Without a doubt, developing a hospice program for your healthcare organization is a smart and effective way to meet the needs of your patients and achieve your business goals.

Heather Sinclair
Risk Management Consultant

Why Your Healthcare Organization Needs a Hospice Division

Workers’ Compensation Medicare Set Aside Arrangement – What you need to know!

Nate-DanielsThe title of this blog sounds complicated, and I do this stuff for a living!  Because it’s confusing and complicated, I wanted to take a few minutes to put it all in layman’s terms. So here goes…

SCENARIO: Your employee has a workers’ compensation claim. It could be a work related injury, illness or disease. It’s serious. They have been out of work for an extended period of time and medical bills are more than anyone anticipated.  When this claim settles, the percentage of the permanent partial disability and any future medical services related to this work injury, illness or disease will be taken into consideration. The settlement may require that funds be set aside to pay for future medical bills.

If your employee is a Medicare beneficiary, or eligible to enroll in Medicare within 30 days of the settlement date, they can have a Workers’ Compensation Medicare Set-aside Arrangement (WCMSA) into which they can deposit these funds. CMSA is a financial agreement that allocates a portion of the workers’ compensation settlement to pay for future medical expense.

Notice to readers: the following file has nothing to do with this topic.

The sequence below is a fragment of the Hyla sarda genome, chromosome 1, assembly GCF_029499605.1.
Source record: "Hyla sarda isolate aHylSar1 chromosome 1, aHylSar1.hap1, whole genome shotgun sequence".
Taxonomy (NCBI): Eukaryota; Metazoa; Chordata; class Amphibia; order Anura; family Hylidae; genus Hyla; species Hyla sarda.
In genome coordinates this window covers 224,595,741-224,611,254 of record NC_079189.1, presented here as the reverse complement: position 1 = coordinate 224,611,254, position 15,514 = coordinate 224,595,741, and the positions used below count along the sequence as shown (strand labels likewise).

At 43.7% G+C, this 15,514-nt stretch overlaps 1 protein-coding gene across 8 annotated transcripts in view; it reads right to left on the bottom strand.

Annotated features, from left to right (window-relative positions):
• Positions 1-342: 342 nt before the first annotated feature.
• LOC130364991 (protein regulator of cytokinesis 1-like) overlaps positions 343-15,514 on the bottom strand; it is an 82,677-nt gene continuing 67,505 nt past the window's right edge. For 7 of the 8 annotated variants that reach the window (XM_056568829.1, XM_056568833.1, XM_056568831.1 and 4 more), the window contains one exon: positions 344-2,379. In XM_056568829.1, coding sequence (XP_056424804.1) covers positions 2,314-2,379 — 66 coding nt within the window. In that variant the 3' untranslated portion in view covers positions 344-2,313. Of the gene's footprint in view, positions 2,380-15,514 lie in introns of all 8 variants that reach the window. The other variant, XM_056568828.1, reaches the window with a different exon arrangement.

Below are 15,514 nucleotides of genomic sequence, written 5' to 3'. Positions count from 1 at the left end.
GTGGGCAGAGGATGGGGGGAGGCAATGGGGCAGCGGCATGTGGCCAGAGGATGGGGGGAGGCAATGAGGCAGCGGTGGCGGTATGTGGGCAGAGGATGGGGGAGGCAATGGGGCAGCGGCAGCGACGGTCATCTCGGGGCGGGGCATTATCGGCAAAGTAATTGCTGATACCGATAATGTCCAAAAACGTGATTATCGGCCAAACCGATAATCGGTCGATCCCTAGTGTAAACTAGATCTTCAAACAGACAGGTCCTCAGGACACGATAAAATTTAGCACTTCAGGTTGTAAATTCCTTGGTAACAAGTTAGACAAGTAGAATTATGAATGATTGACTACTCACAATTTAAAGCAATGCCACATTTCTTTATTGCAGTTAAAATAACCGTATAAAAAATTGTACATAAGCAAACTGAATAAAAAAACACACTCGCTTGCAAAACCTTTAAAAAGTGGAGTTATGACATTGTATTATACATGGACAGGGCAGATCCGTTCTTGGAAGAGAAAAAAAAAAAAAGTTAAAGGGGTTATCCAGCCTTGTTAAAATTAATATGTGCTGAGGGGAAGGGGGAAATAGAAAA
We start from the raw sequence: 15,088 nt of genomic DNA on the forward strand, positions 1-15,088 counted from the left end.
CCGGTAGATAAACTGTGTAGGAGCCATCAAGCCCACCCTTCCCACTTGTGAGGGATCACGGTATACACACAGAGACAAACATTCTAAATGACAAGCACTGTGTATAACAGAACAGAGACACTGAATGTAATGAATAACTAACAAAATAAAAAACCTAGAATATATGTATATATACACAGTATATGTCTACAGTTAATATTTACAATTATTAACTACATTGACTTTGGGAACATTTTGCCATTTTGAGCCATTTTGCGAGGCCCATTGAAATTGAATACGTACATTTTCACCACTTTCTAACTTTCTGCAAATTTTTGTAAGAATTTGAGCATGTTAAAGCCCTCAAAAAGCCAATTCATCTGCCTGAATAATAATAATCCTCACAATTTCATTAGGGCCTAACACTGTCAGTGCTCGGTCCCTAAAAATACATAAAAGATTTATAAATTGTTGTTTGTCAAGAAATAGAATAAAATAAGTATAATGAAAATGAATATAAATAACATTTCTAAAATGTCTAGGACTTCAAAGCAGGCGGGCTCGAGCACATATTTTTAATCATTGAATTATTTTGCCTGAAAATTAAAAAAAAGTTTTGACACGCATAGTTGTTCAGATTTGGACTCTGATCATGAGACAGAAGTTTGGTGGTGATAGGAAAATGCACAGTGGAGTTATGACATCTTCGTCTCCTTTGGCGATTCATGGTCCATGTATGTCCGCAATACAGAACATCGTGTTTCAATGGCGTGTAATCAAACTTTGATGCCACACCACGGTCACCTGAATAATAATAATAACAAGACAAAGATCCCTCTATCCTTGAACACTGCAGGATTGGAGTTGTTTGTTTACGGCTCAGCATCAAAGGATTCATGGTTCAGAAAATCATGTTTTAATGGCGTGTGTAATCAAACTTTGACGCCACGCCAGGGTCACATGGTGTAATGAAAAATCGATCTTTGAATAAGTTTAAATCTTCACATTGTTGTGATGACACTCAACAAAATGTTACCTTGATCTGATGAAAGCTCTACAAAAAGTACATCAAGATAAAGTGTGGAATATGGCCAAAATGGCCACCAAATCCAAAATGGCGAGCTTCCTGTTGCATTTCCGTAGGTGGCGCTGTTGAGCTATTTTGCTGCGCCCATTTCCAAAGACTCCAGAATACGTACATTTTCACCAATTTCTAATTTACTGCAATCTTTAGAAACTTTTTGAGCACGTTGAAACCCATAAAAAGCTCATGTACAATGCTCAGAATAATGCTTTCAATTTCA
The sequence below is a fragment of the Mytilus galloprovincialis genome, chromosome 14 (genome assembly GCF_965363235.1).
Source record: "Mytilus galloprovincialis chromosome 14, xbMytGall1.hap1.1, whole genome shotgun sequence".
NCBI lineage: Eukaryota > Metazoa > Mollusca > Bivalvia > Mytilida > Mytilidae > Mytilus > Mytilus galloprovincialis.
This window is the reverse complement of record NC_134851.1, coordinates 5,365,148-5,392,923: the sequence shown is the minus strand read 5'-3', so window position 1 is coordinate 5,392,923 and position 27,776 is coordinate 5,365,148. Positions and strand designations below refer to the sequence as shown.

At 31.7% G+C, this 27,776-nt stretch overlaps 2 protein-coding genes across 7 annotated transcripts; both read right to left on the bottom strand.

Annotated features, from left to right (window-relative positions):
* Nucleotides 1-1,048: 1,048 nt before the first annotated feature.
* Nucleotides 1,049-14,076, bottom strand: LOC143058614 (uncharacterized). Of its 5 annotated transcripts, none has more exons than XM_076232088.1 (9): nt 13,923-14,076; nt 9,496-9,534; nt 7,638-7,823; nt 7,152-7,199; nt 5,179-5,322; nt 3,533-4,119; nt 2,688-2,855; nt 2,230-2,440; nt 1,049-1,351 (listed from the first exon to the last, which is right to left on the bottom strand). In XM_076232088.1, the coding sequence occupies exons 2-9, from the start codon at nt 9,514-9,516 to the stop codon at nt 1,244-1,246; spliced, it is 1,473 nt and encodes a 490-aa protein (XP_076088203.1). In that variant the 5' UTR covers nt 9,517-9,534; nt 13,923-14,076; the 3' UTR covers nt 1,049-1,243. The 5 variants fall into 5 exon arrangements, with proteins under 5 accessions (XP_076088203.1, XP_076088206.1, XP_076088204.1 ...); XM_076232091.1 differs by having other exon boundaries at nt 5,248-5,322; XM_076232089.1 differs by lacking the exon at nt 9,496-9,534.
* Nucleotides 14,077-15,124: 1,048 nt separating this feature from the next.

According to here is what the employee can and can’t do with the funds:

  • Money placed in your WCMSA is for paying future medical and/or prescription drug expenses related to your work injury or illness/disease that otherwise would have been covered by Medicare.
  • You can’t use the WCMSA to pay for any other work injury, or any medical items or services that Medicare doesn’t cover (for example, dental services).
  • Medicare won’t pay for any medical expenses related to the injury until after you have used all of your set-aside money appropriately.
  • If you aren’t sure what type of services Medicare covers, call Medicare before you use any of the money that was placed in your WCMSA.
  • Keep records of your workers’ compensation-related medical and prescription drug expenses. These records show what items and services you got and how much money you spent on your work-related injury, illness or disease. You need these records to prove you used your WCMSA money to pay your workers’ compensation-related medical and/or prescription drug expenses.
  • After you use all of your WCMSA money appropriately, Medicare can start paying for Medicare-covered services related to your work-related injury, illness, or disease.

We understand that this is complicated.  If you still need help with the process, give our team at Sinclair Risk & Financial Management a call – it’s our job to make sure your company’s bottom line is protected and your employee’s interests are as well.

Nathan Daniel